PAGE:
Louise Morgan, born in October, 1833, was the third of my great-great-grandfather Jesse Morgan and his first wife Mary Pelton Morgan’s family– four children who lived past childhood.  Louise, also called Louisa, lived a mobile life. She moved around not just because she was the child of a wandering father, but because she was the wife of a preacher who relocated frequently.

To start at the beginning, Louise was born while Jesse and his first wife still lived in Chautauqua County, New York, the same place that her three siblings, older brothers Charles and Carlos and younger sister, Malvina were born.  And with her parents and siblings, she moved to  Ohio at a young age.  At four years of age, Louise and the Morgan family moved to the small village of Killbuck, Ohio.

Louise’s mother died the following year and I have not found a clear record of where she lived before her father married my great-great-grandmother, Mary Bassett Platt Morgan.  Jesse and Mary Bassett Platt Morgan continued to live in Killbuck, but older brother Charles went to New York to live with his mother’s family and Carlos may have moved in with relatives as well.  We only know that in 1850, younger sister Malvina was living with Mary Morgan  in Killbuck.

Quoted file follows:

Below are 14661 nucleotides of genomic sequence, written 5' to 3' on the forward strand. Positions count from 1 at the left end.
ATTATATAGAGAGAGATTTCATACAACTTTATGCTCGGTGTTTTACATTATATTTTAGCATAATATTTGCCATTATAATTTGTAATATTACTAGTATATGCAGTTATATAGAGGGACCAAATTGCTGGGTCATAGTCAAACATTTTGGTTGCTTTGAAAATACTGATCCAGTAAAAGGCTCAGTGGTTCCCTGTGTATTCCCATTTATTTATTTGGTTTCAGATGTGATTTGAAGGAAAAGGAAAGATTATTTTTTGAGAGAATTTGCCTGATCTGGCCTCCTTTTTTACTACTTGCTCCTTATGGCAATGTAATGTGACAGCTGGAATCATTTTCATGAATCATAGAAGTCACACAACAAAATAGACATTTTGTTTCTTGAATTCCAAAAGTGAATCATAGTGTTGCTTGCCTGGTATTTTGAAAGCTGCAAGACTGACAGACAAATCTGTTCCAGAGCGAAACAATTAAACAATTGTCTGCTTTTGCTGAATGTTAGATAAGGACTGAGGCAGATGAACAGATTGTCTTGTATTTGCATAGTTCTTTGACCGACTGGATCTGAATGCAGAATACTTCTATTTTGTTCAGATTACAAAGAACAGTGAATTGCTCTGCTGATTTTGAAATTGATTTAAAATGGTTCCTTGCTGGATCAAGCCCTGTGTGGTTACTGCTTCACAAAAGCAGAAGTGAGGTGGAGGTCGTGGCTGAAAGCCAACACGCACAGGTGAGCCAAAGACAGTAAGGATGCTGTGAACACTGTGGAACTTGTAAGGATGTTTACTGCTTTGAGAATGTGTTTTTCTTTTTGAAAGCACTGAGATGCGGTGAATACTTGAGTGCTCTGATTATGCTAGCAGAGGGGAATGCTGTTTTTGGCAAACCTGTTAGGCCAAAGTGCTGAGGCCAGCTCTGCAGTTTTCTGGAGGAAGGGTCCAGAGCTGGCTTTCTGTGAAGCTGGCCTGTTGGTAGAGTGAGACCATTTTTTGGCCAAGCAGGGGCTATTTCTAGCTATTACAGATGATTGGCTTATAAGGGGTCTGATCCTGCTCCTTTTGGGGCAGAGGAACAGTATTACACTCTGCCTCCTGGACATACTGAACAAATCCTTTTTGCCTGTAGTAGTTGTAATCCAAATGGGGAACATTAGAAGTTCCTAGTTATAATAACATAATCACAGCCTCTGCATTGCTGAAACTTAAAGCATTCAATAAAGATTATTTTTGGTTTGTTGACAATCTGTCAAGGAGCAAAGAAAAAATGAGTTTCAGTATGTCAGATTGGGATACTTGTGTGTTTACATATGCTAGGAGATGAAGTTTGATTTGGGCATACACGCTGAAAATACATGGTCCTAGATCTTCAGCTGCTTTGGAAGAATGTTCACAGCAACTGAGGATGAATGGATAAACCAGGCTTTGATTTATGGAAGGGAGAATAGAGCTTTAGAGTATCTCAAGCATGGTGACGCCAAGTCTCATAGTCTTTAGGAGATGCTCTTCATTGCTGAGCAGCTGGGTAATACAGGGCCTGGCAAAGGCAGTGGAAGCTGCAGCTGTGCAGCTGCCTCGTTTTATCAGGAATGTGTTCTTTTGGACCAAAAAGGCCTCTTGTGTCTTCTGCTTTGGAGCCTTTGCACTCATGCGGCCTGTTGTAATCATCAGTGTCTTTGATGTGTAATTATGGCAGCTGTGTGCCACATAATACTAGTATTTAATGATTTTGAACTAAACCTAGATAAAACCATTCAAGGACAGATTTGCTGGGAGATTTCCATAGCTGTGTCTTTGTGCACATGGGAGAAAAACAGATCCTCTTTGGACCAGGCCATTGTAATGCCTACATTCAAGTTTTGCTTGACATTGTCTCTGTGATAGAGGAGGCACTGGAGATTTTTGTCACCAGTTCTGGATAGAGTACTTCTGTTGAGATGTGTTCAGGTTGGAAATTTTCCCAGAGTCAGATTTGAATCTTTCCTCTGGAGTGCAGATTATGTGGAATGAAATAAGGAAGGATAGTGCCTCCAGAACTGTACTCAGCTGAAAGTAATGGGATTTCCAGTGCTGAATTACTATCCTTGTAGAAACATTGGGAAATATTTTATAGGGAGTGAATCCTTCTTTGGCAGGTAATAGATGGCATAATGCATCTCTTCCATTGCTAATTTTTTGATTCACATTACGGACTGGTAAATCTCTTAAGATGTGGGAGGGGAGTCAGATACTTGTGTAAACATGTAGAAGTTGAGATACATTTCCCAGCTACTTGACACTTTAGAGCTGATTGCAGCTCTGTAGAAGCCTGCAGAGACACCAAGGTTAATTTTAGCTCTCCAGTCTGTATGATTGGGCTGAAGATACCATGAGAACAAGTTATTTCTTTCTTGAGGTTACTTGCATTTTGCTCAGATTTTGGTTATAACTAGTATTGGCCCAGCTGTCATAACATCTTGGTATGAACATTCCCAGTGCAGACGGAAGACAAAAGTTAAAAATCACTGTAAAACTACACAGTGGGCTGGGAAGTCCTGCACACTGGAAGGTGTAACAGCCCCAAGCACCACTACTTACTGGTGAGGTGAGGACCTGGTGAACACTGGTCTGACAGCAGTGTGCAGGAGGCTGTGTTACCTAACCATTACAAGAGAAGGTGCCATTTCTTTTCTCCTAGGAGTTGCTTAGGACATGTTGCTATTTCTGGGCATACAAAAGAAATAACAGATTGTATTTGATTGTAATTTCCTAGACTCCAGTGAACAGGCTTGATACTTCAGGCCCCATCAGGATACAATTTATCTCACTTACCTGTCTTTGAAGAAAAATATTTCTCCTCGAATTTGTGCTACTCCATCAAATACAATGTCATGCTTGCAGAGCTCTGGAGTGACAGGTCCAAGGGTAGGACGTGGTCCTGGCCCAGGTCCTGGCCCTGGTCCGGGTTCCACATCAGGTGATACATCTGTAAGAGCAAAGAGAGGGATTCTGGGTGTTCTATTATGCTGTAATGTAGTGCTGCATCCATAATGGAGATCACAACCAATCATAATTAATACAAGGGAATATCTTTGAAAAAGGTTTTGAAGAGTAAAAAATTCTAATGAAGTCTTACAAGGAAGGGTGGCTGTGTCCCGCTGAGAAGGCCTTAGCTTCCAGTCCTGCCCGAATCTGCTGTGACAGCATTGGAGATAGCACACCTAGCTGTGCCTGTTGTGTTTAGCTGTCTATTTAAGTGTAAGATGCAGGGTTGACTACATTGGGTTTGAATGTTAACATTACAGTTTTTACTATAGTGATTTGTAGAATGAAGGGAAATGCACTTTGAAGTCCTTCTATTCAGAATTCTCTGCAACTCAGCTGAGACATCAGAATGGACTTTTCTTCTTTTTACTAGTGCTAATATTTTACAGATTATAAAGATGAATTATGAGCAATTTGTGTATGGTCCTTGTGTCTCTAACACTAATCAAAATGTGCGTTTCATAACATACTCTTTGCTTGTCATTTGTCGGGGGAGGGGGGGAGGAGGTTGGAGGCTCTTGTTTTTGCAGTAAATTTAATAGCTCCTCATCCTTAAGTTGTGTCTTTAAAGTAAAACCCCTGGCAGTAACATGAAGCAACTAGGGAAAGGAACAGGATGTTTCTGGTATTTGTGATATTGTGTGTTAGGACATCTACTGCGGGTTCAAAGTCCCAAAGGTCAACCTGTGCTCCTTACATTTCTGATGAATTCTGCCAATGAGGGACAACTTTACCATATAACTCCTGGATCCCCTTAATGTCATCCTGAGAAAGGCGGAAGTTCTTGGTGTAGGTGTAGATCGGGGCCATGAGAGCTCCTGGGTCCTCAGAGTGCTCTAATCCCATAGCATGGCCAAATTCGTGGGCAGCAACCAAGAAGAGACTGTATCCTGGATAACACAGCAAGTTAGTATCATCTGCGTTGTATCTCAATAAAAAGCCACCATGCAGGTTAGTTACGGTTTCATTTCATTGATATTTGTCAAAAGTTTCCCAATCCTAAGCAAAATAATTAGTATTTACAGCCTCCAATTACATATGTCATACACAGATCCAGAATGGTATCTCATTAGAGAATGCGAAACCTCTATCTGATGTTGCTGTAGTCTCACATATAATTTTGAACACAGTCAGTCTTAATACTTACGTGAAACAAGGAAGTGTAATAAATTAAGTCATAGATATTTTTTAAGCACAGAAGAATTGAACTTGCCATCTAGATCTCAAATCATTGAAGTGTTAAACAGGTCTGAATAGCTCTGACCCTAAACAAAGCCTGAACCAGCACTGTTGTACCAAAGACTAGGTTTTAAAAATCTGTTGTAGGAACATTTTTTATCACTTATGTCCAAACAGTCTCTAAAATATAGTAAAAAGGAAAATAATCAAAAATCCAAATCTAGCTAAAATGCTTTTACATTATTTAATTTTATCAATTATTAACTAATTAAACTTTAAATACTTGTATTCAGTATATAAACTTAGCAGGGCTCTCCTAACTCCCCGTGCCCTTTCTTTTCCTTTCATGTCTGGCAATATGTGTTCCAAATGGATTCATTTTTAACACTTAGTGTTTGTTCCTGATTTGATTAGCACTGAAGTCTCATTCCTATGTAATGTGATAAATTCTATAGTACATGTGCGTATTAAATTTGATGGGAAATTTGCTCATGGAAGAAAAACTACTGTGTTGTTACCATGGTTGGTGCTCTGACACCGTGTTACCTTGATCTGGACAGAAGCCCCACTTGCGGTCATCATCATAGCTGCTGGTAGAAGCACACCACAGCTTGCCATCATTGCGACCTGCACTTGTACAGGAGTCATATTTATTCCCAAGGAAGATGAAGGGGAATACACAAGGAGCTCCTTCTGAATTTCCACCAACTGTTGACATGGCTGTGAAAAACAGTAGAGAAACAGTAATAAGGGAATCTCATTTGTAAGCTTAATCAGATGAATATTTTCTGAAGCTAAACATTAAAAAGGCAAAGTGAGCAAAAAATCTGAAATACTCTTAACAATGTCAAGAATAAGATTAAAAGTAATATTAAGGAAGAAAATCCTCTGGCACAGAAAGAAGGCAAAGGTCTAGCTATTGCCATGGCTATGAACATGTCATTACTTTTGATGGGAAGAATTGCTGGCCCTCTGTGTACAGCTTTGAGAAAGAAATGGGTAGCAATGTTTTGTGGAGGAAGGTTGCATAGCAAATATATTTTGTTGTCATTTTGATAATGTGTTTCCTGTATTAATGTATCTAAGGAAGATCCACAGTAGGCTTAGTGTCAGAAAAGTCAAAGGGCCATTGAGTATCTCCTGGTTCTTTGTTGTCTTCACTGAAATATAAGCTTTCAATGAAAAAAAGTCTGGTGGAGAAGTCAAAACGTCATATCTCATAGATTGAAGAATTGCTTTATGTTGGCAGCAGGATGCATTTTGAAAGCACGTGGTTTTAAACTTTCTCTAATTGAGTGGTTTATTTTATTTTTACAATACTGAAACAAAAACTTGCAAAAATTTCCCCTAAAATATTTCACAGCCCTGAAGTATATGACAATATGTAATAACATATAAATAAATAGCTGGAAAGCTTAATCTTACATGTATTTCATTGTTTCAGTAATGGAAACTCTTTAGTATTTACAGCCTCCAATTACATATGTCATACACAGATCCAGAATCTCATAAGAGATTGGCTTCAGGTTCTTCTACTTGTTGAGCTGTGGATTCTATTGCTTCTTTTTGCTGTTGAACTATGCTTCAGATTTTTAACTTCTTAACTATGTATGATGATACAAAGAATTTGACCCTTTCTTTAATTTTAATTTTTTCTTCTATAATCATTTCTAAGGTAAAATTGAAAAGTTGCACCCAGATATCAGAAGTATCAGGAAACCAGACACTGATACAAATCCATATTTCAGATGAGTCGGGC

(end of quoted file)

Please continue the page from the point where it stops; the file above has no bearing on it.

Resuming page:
I did find an intriguing possible connection in the 1850 census of Westfield, Chautauqua, New York.  There is a Loiza Morgan living with a Dr. Carlton Jones.

Louise Morgan

“Loiza” Morgan, 16 with Dr. Carlton Jones family. 1850 census Westfield NY